Émile Michel. Rembrandt: His Life, His Work, and His Time. English ed. New York, 1894, vol. 1, p. 303; vol. 2, p. 243, as a portrait of a friend of the artist, comparing it with the figure of Banning Cocq in the "Night Watch" (1642; Rijksmuseum, Amsterdam); states that it was bought at the Secrétan sale "by Mr. Thieme, who lent it to the Exhibition of Old Masters held at Berlin in 1890" [but this picture is not in cat. of the Secrétan sale].
Illustrated Catalogue of 300 Paintings by Old Masters of the Dutch, Flemish, Italian, French, and English Schools. Paris, 1898, p. 150, no. 134, ill. p. 151, as engraved by Koepping; states that it was in the collection of Lady Aylesbury [Ailesbury] in 1881 and is now in the collection of Adolph Thiem in San Remo.
Malcolm Bell. Rembrandt van Rijn and His Work. London, 1899, pp. 77, 171, erroneously as in the collection of Alfred Thieme in Leipzig.
Wilhelm [von] Bode with the assistance of C. Hofstede de Groot. The Complete Work of Rembrandt. Vol. 4, Paris, 1900, p. 134, no. 271, pl. 271, as in the Thiem collection in San Remo, formerly in Berlin; calls the identification of the sitter as the connétable de Bourbon "wholly unaccountable"; lists it as exhibited at the British Gallery in 1821 and at Berlin in 1890 and 1896 [sic?]; gives the earlier provenance as Radstock collection, 1826, Lady Ailesbury collection, 1881, Sedelmeyer collection, and Secrétan collection.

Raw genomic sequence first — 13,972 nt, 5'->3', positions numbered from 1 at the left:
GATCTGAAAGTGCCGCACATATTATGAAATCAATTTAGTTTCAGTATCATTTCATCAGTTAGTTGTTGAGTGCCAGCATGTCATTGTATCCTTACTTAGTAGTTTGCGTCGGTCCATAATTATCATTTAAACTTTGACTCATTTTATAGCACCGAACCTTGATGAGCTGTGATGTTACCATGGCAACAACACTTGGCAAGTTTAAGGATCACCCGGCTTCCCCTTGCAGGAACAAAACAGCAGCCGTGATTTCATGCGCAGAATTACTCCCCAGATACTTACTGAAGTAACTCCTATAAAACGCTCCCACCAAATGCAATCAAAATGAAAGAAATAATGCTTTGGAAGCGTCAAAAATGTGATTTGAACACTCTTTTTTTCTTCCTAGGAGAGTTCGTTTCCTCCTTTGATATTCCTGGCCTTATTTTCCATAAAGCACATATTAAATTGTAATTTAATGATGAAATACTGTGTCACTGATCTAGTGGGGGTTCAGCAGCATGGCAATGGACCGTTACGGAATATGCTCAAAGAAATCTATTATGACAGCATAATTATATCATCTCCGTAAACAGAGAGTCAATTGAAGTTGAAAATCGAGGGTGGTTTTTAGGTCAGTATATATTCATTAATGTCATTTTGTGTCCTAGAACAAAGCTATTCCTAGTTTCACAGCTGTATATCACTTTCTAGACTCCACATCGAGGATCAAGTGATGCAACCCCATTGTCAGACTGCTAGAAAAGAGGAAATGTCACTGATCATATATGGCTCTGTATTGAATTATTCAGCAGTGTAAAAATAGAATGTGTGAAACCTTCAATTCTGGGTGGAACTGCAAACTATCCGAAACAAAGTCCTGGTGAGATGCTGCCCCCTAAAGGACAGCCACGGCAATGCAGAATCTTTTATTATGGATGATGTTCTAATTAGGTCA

Adolf Rosenberg. Rembrandt, des Meisters Gemälde. 2nd ed. Stuttgart, 1906, p. 400, ill. p. 213.
Adolf Rosenberg. The Work of Rembrandt. New York, 1909, p. 558, ill. p. 273.
Handbook of the Benjamin Altman Collection. New York, 1914, p. 30, no. 20, states that Thiem paid Fr 23,000 for it in 1889.
F. Schmidt Degener. "Portretten door Rembrandt." Oud-Holland 32 (1914), pp. 221–23, ill. between pp. 220 and 221, as a portrait of Constantijn Huygens.
"The Altman Collection in the Metropolitan Museum, New York." Art and Progress 6 (January 1915), p. 79.
C[ornelis]. Hofstede de Groot. A Catalogue Raisonné of the Works of the Most Eminent Dutch Painters of the Seventeenth Century. Ed. Edward G. Hawke. Vol. 6, London, 1916, p. 356, no. 758.
François Monod. "La Galerie Altman au Metropolitan Museum de New-York (2e article)." Gazette des beaux-arts, 5th ser., 8 (November 1923), p. 304.
John C. van Dyke. Rembrandt and His School. New York, 1923, pp. 159–60, as by an unknown pupil of Rembrandt.
D. S. Meldrum. Rembrandt's Paintings. London, 1923, p. 195, pl. CCXLI.
Alan Burroughs. "Rembrandts in the Metropolitan Museum." The Arts 4 (November 1923), p. 272, questions the attribution to Rembrandt.
Wilhelm R. Valentiner. Rembrandt Paintings in America. New York, 1931, unpaginated, no. 87, pl. 87, as "Portrait of Constantijn Huygens (?)" in catalogue entry and "Man with a Steel Gorget" in plate caption.
A[braham]. Bredius. Rembrandt Gemälde. Vienna, 1935, p. 10, no. 234, pl. 234.
Seymour Slive. Rembrandt and His Critics, 1630–1730. The Hague, 1953, p. 18.
Kurt Bauch. Rembrandt Gemälde. Berlin, 1966, p. 21, pl. 393.
"Museums: When Dutchmen Disagree." Time (April 12, 1968), p. 75.
"Museum Prepares to Disown a Few of Its Rembrandts." New York Times (March 25, 1968), p. 43.
Paolo Lecaldano inL'opera pittorica completa di Rembrandt. Milan, 1969, ill. p. 131, includes it among works of doubtful attribution.